Tell us what you know: Haitian vetiver

    Tell us what you know: Haitian vetiver

    post #1 of 9
    Thread Starter 
    This is the place where you can discuss everything about Haitian vetiver impressions, best sources and suppliers, general tips, etc.
    post #2 of 9
    Thread Starter 
    Haitian Vetiver essential oil, Eden Botanicals

    Bright and sheer, with an almost citrusy tinge (with subtle nutty green nuances). Unfortunately, it isn't particularly long-lasting and tends to go unpleasantly sour on the skin after a while. Highly recommended for those who deplore the smoky-earthy openings of other vetiver varieties.
    post #3 of 9
    Thread Starter 
    Haitian Vetiver essential oil, White Lotus Aromatics

    Although very similar to the Eden Botanicals oil, the sour effect on the skin still rears its ugly head, which is a great pity. As a result, it's not possible to evaluate it any further but the Eden Botanicals version is marginally preferable. Interestingly enough, compared to the other varieties of vetiver, the overall aroma of Haitian vetiver oil is comparable to the drydown of most of its siblings, several hours into their evolution...
    post #4 of 9
    This is seriously lovely. It's not branded but came from the duty free in Port-au-Prince airport, the only place I was able to track down vetiver oil in haiti, with a hand-written label.

    The colour is hard to discern as the plastic bottle is blue and quite tough, so it's difficult to squeeze out more than a drop of oil at a time. But I think it's much more brown than the indian khus, while still having a greeny tinge.

    The opening is powerfully earthy, medicinal and iodinic, with very little sweetness. After about 30 minutes the warmth and sweetness start to kick in. It's warm, a bit grassy, with a not overpowering biscuity sweetness sparked up by an almost effervescent shimmer. There are shades of flint - almost frankincence-like. The deep dry down is nothing short of etherial, a swirl of contrasts and very hard to place properties, with sweet and dry, green and brown, warm and cool, earthy and airy.

    This is very complex and multi-phased in its progression on skin - moreso than many perfumes. I would wear it on its own and my holy grail is to find a perfume which faithfully exhibits both the opening and the dry down of haitian vetiver oil with a bit more projection and longevity.

    Edit: now I'm comparing this Haitian and Trebor's Bourbon vetivers simultaneously. They're actually very similar, the bourbon being a little more smooth and, for me, the Haitian having perhaps a little more complexity, but also a slightly harsher furniture-polish facet which the Bourbon lacks.
    post #5 of 9
    Thread Starter 
    AlHamr, what a great experience and description! Congratulations on your acquisition.
    post #6 of 9
    Thread Starter 
    AlHamr,

    After re-reading your experiences with your Haitian vetiver oil, I decided to dig a little deeper (excuse the pun!), as my experiences of Haitian vetiver oil were somewhat different (if I recall correctly). There are actually at least two varieties of Haitian vetiver oil available, interestingly enough.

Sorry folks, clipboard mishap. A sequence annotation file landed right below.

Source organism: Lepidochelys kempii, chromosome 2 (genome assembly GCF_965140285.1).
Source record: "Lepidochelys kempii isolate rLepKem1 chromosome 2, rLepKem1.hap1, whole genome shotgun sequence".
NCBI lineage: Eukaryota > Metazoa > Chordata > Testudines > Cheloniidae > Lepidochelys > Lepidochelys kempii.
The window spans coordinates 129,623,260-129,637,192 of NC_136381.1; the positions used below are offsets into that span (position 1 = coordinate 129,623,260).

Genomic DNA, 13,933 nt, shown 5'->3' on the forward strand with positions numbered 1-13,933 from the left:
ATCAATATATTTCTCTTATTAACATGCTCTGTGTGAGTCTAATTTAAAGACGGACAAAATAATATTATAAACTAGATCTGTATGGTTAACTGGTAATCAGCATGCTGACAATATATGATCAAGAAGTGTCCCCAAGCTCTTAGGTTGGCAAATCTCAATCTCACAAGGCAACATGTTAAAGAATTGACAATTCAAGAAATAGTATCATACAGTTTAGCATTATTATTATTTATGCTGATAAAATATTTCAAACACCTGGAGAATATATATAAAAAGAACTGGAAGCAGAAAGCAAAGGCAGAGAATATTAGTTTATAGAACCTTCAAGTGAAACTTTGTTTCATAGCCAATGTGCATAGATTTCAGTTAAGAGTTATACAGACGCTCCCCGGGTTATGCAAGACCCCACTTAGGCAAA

The first variety (wild) is citrusy and green. This is the variety that I have experienced in the past. The second variety (non-wild) is supposed to be earthy, woody and less bright. Am I to assume that yours matches the second scent profile?
    post #7 of 9
    My experience would certainly better fit the second type. I'm surprised that wild would be different to cultivated as it's an introduced plant there and you'd think the "wild" would be just the naturalised cultivated variety.

    If you like, PM me and I'll send a sample - I'll even swap you for some bourbon.
    post #8 of 9
    Some notes on another sample of Haitian vetiver oil, very graciously sent me by Trebor.

    The opening here is not so much smoky as burned, and reminds me of blackstrap molasses, with the slightly off or sour note Trebor mentions in the sample above. After about an hour though, this moderates to a more toffee, even butter dry down with a bit of vanilla in the deep drydown. It's not very multidimensional, but pleasant nonetheless once you get past the opening, and has the flintiness of my own Haitian sample, which I really go for.
    post #9 of 9
    Thread Starter 

    Haitian Vetiver essential oil (double distilled), Eden Botanicals

    With a short-lived smoky wisp in the opening, this double distilled Haitian vetiver opens with a green doughiness initially coming through. Compared to other standard Haitian vetiver oils sampled, it's quieter, cleaner, a little less creamy but still recognisable. The term 'double distilled' says it all, as it comes across as a slightly diluted (or purer, depending on your own perspective). But the earthy grassiness that Haitian vetiver oil is renowned for eventually emerges with time.

    It's actually very pleasant in its own right, and is highly recommended to those looking for the cleanest specimen of vetiver essential oil possible.

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    7/6/12 at 6:45am